3. Can Paul Pogba be a European giant again?
Pogba's form this season has been as hit-and-miss as anybody on the Juventus thus far. But when it has come to his performances in the Champions League, they've actually been pretty good. Is it the fact that he know it's the big stage and therefore shines when the lights are at their brightest? Hell, I dunno. I'm not going to try and get into the head of a 21-year-old footballer. But, at the same time, you wonder what has caused Pogba — a player Allegri has said he demands a lot out of these days — to be so good in Europe and pretty much meh in domestic play. But now that Juventus' starting midfield is complete again, one would think if Pogba were start putting consistent performances together, it would be because he's not shouldering as much as the responsibility as he was before Sami Khedira and Claudio Marchisio returned from their respective injuries. But that's just applying some kind of logic to a situation where we don't truly know what's going on. What I do know, though, is that if Pogba wnats to be a complete badass against Gladbach tomorrow night, I would be totally okay with it.
4. Will Gladbach show any signs of life in Europe?
In two Champions League games, Gladbach have scored one goal and given up five. So when it comes to their current European prospects, it's not looking too good. But the thing they're hanging their hat on is the fact that they've won four straight Bundesliga games and enter with as much positive vibes in their camp as they've had all season. Can the domestic success of late translate to the Champions League? Who knows. It's almost a reverse-Juventus kind of deal. We want Juve to play like they have in the Champions League when they face a Serie A opponent, while Gladbach are trying to turn a good run in the Bundesliga into more European success. It's an interesting situation that each team find themselves in. And when it comes to Wednesday night's game, I'm hoping Champions League Gladbach shows up instead of Recent Bundesliga Gladbach. But that's just me.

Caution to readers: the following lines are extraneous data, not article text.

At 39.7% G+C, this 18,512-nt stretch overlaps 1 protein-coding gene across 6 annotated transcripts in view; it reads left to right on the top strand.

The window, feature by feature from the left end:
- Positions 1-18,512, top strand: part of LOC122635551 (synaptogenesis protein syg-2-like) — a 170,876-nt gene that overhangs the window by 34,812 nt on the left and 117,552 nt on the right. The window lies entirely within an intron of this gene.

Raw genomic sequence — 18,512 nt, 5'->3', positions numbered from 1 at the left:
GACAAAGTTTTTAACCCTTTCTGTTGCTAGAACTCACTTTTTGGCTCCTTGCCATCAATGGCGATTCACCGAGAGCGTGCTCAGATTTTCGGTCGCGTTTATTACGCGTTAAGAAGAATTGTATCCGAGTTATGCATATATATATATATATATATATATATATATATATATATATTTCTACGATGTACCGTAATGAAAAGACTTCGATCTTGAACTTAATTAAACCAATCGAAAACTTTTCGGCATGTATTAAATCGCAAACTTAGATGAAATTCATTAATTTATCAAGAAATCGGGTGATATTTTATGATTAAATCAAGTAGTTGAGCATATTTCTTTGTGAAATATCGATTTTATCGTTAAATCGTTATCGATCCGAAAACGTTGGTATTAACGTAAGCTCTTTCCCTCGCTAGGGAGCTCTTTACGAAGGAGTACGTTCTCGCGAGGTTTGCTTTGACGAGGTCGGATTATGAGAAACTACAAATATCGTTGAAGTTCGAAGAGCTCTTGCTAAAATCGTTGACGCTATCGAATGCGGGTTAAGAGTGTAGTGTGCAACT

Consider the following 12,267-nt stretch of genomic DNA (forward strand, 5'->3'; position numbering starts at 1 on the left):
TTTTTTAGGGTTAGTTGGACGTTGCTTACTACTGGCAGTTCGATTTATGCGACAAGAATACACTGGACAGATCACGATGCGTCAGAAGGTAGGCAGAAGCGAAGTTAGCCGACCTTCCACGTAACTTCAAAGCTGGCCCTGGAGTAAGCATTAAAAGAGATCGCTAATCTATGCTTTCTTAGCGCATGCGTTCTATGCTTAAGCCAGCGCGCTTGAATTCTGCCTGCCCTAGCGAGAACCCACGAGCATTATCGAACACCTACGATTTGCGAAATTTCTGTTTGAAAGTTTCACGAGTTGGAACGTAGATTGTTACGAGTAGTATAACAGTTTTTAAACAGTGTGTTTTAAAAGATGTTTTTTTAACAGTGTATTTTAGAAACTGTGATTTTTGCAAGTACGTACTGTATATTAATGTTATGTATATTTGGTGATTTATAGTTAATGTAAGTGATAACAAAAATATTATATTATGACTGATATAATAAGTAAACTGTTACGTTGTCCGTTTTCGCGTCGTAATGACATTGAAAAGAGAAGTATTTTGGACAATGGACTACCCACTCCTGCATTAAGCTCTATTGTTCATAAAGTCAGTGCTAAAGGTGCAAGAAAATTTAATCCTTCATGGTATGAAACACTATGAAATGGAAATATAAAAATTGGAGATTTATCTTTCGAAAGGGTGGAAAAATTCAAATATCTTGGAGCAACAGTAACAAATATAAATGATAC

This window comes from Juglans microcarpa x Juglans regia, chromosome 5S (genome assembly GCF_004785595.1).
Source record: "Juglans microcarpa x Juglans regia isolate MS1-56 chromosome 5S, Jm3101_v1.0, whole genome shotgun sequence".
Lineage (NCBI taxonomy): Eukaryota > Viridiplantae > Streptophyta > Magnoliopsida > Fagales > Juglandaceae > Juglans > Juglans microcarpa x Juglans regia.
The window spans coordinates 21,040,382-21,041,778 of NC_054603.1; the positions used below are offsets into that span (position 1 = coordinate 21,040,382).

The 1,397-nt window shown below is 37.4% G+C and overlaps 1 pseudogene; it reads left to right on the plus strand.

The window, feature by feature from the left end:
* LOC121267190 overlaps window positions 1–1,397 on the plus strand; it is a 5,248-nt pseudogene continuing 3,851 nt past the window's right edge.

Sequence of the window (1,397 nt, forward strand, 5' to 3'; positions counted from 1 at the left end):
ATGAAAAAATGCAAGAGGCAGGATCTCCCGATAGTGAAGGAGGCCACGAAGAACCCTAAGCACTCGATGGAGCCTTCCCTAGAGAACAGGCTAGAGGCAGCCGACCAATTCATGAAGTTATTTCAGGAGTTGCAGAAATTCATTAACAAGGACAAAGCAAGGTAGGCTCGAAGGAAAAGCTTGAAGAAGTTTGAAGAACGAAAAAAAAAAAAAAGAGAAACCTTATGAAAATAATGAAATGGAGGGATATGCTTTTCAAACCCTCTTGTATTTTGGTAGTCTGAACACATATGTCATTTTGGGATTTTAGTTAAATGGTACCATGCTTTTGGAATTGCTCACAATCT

.@OfficialAllegri: "Things have picked up for @borussia_en under their new boss. Their approach is different." #JuveBMG #UCL— JuventusFC (@juventusfcen) October 20, 2015
My starting XI (3-5-2): Gianluigi Buffon; Andrea Barzagli, Leonardo Bonucci, Giorgio Chiellini; Juan Cuadrado, Sami Khedira, Claudio Marchisio, Paul Pogba, Patrice Evra; Álvaro Morata, Paulo Dybala